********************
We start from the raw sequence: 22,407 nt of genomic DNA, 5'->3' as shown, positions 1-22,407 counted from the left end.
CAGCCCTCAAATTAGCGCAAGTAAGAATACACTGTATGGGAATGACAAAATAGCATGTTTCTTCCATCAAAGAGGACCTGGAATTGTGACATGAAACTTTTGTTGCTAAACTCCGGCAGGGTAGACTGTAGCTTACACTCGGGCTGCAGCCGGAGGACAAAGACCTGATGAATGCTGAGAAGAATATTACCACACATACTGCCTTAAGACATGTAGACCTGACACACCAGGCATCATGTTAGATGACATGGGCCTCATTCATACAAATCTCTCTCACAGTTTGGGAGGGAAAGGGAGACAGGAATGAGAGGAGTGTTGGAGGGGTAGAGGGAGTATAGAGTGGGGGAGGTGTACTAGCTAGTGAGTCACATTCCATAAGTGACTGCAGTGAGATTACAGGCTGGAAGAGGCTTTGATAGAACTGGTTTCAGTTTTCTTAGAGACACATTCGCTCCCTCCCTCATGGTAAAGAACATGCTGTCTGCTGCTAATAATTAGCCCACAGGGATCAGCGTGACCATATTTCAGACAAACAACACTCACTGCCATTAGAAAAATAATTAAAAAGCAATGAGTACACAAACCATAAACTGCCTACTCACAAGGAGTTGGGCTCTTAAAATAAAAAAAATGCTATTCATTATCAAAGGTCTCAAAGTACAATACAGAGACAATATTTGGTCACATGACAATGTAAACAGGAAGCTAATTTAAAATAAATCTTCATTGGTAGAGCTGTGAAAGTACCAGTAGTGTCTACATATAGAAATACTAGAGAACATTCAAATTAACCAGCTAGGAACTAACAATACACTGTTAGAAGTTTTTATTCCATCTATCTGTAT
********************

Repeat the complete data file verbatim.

We start from the raw sequence: 22,407 nt of genomic DNA, 5'->3' as shown, positions 1-22,407 counted from the left end.
CAGCCCTCAAATTAGCGCAAGTAAGAATACACTGTATGGGAATGACAAAATAGCATGTTTCTTCCATCAAAGAGGACCTGGAATTGTGACATGAAACTTTTGTTGCTAAACTCCGGCAGGGTAGACTGTAGCTTACACTCGGGCTGCAGCCGGAGGACAAAGACCTGATGAATGCTGAGAAGAATATTACCACACATACTGCCTTAAGACATGTAGACCTGACACACCAGGCATCATGTTAGATGACATGGGCCTCATTCATACAAATCTCTCTCACAGTTTGGGAGGGAAAGGGAGACAGGAATGAGAGGAGTGTTGGAGGGGTAGAGGGAGTATAGAGTGGGGGAGGTGTACTAGCTAGTGAGTCACATTCCATAAGTGACTGCAGTGAGATTACAGGCTGGAAGAGGCTTTGATAGAACTGGTTTCAGTTTTCTTAGAGACACATTCGCTCCCTCCCTCATGGTAAAGAACATGCTGTCTGCTGCTAATAATTAGCCCACAGGGATCAGCGTGACCATATTTCAGACAAACAACACTCACTGCCATTAGAAAAATAATTAAAAAGCAATGAGTACACAAACCATAAACTGCCTACTCACAAGGAGTTGGGCTCTTAAAATAAAAAAAATGCTATTCATTATCAAAGGTCTCAAAGTACAATACAGAGACAATATTTGGTCACATGACAATGTAAACAGGAAGCTAATTTAAAATAAATCTTCATTGGTAGAGCTGTGAAAGTACCAGTAGTGTCTACATATAGAAATACTAGAGAACATTCAAATTAACCAGCTAGGAACTAACAATACACTGTTAGAAGTTTTTATTCCATCTATCTGTAT